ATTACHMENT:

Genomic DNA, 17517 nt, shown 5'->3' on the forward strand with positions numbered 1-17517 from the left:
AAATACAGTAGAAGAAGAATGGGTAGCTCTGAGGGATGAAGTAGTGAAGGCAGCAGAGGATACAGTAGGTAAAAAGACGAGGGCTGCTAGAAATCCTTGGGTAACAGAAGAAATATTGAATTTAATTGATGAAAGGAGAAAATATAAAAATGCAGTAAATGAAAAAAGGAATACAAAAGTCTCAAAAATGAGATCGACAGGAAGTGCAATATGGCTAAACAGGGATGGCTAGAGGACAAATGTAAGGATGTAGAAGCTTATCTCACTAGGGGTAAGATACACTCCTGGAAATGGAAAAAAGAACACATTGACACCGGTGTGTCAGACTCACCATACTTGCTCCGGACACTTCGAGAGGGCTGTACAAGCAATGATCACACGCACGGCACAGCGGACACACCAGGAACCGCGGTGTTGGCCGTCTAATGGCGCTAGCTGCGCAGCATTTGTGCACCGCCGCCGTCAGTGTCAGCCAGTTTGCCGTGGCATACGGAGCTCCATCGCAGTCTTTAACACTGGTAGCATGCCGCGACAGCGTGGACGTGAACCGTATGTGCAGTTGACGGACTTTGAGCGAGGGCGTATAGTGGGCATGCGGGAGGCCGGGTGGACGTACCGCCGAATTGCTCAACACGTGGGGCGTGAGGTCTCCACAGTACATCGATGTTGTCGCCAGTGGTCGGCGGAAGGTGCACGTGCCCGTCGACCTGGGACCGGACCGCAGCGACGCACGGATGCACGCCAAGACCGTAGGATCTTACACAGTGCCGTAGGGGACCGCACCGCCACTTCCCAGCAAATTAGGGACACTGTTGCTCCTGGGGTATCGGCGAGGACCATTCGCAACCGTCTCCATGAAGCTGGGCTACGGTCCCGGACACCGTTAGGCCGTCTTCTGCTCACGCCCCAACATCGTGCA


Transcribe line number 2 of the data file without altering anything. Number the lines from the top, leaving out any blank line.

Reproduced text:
AAATACAGTAGAAGAAGAATGGGTAGCTCTGAGGGATGAAGTAGTGAAGGCAGCAGAGGATACAGTAGGTAAAAAGACGAGGGCTGCTAGAAATCCTTGGGTAACAGAAGAAATATTGAATTTAATTGATGAAAGGAGAAAATATAAAAATGCAGTAAATGAAAAAAGGAATACAAAAGTCTCAAAAATGAGATCGACAGGAAGTGCAATATGGCTAAACAGGGATGGCTAGAGGACAAATGTAAGGATGTAGAAGCTTATCTCACTAGGGGTAAGATACACTCCTGGAAATGGAAAAAAGAACACATTGACACCGGTGTGTCAGACTCACCATACTTGCTCCGGACACTTCGAGAGGGCTGTACAAGCAATGATCACACGCACGGCACAGCGGACACACCAGGAACCGCGGTGTTGGCCGTCTAATGGCGCTAGCTGCGCAGCATTTGTGCACCGCCGCCGTCAGTGTCAGCCAGTTTGCCGTGGCATACGGAGCTCCATCGCAGTCTTTAACACTGGTAGCATGCCGCGACAGCGTGGACGTGAACCGTATGTGCAGTTGACGGACTTTGAGCGAGGGCGTATAGTGGGCATGCGGGAGGCCGGGTGGACGTACCGCCGAATTGCTCAACACGTGGGGCGTGAGGTCTCCACAGTACATCGATGTTGTCGCCAGTGGTCGGCGGAAGGTGCACGTGCCCGTCGACCTGGGACCGGACCGCAGCGACGCACGGATGCACGCCAAGACCGTAGGATCTTACACAGTGCCGTAGGGGACCGCACCGCCACTTCCCAGCAAATTAGGGACACTGTTGCTCCTGGGGTATCGGCGAGGACCATTCGCAACCGTCTCCATGAAGCTGGGCTACGGTCCCGGACACCGTTAGGCCGTCTTCTGCTCACGCCCCAACATCGTGCA